Modernist Friday: The Long Happy Life of Ernest Hemingway

That is a man. That is a happy man. Ernest Hemingway was an influential modernist. He lived, drank, and partied in Paris. He was friends with Gertrude Stein. He shot himself in Idaho in 1961. Shooting oneself comes naturally with being in Idaho.

Here he is coming out of a successful job interview. The beard was key. At least, isn't it pretty to think so? Well, "Papa" Hemingway sure is pretty to think about. Also, he rises. Kind of like yeast. Whether you're a fisherman or a big game hunter or even a gunrunner or even a bullfighter, think about Hemingway and be happy.

Oh! And speaking of bullfighters, Hemingway wrote a nonfiction novel about them called Death in the Afternoon. In it, he wrote about the first Jewish toreador, Sidney Franklin.* And Sidney Franklin's great-niece? Happy Postmodernists' very own Rebekah! Happy Friday, everyone!

Hemingway doing his "Happy Orson Welles" impersonation.

*Addendum: Per Rebekah herself, "Look at THAT fucking Hebraic Torero." Franklin was featured in a Time Magazine profile in 1952 entitled "Yanqui Matador."

Thursday, August 19, 2010

Latin American Madness! Gabriel García Márquez v. Carlos Fuentes

Let Carlos Fuentes and Gabriel García Márquez explain the Latin American Boom to you...with gestures! "It was really big, and it spread out in all directions," says García Márquez. "Yes," says Carlos Fuentes, laughing, "and had it been a literal boom it would have been very loud! I suppose if you stood near it it might have felt like getting punched in the face by Mario Vargas Llosa, right, Gabo?"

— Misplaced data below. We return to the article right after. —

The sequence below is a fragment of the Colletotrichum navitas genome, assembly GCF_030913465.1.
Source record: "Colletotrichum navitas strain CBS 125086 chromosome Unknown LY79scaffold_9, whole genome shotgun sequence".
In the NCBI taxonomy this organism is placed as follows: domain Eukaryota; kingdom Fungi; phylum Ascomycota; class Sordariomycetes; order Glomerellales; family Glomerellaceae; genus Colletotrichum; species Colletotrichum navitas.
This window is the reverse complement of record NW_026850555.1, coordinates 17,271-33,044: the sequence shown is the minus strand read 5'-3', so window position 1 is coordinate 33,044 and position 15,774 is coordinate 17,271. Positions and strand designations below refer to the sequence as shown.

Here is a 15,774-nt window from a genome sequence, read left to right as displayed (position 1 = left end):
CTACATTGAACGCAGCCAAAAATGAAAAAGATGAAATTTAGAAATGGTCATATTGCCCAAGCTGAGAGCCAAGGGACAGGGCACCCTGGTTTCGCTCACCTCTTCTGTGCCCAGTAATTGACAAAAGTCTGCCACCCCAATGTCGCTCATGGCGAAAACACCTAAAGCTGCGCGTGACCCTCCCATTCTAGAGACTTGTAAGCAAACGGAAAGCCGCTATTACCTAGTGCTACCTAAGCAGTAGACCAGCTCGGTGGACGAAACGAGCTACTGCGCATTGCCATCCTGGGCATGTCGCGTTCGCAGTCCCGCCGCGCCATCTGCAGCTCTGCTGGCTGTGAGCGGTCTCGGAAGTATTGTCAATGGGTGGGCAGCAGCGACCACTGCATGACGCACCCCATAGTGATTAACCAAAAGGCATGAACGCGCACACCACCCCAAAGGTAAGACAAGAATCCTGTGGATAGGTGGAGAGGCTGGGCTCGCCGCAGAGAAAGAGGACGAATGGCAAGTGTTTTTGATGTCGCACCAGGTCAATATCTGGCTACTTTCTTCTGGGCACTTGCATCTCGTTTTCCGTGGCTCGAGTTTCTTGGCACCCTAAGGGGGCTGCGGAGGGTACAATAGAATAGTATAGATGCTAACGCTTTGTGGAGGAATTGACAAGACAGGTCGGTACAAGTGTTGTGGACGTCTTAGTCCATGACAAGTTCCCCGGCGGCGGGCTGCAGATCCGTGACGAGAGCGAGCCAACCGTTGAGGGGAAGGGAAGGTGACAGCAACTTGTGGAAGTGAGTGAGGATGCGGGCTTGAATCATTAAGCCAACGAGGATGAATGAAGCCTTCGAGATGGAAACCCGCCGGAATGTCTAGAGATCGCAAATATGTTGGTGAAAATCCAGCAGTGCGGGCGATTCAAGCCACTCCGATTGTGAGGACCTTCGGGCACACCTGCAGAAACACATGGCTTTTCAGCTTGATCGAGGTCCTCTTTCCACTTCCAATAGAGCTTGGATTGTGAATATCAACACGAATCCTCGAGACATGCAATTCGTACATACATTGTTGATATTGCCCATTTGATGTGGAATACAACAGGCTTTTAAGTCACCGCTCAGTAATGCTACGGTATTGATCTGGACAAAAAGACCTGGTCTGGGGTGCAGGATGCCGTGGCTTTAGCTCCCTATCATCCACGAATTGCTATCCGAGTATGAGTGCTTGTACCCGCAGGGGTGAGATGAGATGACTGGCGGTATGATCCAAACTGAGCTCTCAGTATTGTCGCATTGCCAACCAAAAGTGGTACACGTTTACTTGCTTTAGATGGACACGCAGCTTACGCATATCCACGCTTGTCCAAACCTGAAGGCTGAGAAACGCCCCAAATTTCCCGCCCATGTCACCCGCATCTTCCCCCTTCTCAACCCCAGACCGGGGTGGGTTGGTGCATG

Yes, it looks like fun, but just moments later, Gabriel García Márquez punched Carlos Fuentes in the face.

Tuesday, August 17, 2010

The Happy, Postmodern Teatime of the Soul

In my ongoing attempt to write about things that the People Who Use the Internet (PWUI) are known to enjoy and occasionally Google, and in light of the fact that Happy Postmodernists reaches its landmark 42nd post today, I'm posting this not-at-all difficult to find picture of happy Douglas Adams! Enjoy, PWUI! "But wait!" say the PWUI collectively, "There's no way he's postmodern! He's just a goofy (awesome) sci-fi author!" Well, that's where you're wrong, dear readers (who may or may not exist), and PWUI (who definitely exist). I'm just going to ask you one question. Would the name Ford Prefect be out of place in a Pynchon novel? Of course not! And I'm pretty sure that if Pynchon had given Pierce Inverarity the name Zaphod Beeblebrox instead, we would have just yawned collectively. At most, we would have affectionately sighed "Oh, Tom," before turning the page. There you have it. Thomas Pynchon and Douglas Adams are definitively the same person. Have you ever seen them together?

I'll leave you with a little game of "Guess The Blurb!" Did Pynchon or Adams write a "ghost-horror-detective-time-travel-romantic-comedy-epic, mainly concerned with mud, music and quantum mechanics?" You tell me, PWUI!

The Happiest Music in the World